to SCSI ID 0. Disable SCAM support (Sometimes causes problems). If there are both external and internal
      devices hooked to the 2940, disable termination. Else leave it alone. Also set transfer rate back to 20 if you
      were set to 40. See if this helps. If it does let me know so I can reissue as an answer.
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by:evansj
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That sounds electro-mechanical, like a defective Hard drive. Though I wouldn't rule out a faulty PC power supply, or loaded line in your house. Most folks would be suprised how much the current in their house fluctuates. Move the PC to another location and see if you get this problem.

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by:smeebud
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smeebud                      Date: Sunday, March 29 1998 - 08:50AM PST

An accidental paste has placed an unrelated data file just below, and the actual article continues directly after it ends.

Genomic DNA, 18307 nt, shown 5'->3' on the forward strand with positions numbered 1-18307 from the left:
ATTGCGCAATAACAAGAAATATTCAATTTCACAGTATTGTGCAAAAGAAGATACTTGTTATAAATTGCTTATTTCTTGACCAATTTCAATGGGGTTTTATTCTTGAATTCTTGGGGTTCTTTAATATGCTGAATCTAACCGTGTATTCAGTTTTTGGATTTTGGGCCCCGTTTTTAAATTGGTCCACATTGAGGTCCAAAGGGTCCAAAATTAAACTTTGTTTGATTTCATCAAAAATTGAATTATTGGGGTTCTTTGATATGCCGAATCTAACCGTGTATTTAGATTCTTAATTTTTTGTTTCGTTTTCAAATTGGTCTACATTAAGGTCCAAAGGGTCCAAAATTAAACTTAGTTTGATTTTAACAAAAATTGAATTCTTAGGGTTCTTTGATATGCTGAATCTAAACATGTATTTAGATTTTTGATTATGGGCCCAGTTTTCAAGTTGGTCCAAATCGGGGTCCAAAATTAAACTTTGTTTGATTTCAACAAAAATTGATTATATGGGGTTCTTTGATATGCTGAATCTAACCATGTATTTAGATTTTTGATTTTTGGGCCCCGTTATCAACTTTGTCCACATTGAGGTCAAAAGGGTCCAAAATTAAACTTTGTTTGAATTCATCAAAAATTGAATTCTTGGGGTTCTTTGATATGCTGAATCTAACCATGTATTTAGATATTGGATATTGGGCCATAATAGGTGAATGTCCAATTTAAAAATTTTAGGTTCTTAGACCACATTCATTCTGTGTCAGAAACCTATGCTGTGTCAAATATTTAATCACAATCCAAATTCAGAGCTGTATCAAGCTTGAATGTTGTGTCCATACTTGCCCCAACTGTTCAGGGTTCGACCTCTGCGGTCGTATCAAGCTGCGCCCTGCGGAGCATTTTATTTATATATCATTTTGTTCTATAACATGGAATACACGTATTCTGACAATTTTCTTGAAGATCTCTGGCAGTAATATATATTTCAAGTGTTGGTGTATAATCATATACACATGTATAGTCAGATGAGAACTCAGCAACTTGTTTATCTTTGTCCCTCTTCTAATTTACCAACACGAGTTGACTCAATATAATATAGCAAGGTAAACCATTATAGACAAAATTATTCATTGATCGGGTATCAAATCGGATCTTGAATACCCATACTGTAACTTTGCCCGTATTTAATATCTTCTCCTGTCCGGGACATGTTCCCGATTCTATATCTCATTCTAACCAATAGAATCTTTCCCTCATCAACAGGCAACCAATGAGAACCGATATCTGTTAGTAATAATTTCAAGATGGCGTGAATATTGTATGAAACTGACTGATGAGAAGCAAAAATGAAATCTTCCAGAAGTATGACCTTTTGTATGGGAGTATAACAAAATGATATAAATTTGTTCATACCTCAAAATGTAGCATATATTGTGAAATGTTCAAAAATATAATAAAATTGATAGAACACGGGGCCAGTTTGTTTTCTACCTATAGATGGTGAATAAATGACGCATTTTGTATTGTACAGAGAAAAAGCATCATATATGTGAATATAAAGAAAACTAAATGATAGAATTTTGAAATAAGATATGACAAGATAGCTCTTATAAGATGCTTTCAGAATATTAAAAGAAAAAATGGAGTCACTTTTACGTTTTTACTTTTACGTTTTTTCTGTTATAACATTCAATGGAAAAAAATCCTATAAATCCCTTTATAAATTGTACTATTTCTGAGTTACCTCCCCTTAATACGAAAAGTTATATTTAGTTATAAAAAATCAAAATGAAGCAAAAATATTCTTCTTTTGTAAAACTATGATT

We [my partner and I at Custom Computers] have recently had two HDD's
that made that kind of noice. We use WD's. At there site was a new
warning. ".....if you HDD makes this
clicking sound, send it back for a replacement as it IS  bad...."

But that's Western Digital???

Bud

Clicking HDD. They are supposed to be quieter these days.
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by:johnike
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I have a full UPS setup for the system and am plugged in.  It is in good shape
so don't think input voltage is the problem.  I hadn't tried reloading linux since I had
the SCSI Id's switched around.  Maybe that is what is causing some of the problem,
but it takes a bit of work to correct that.  I would rather to reason out other ideas first
though keep this one in mind.  Dennis took so much time and effort trying to get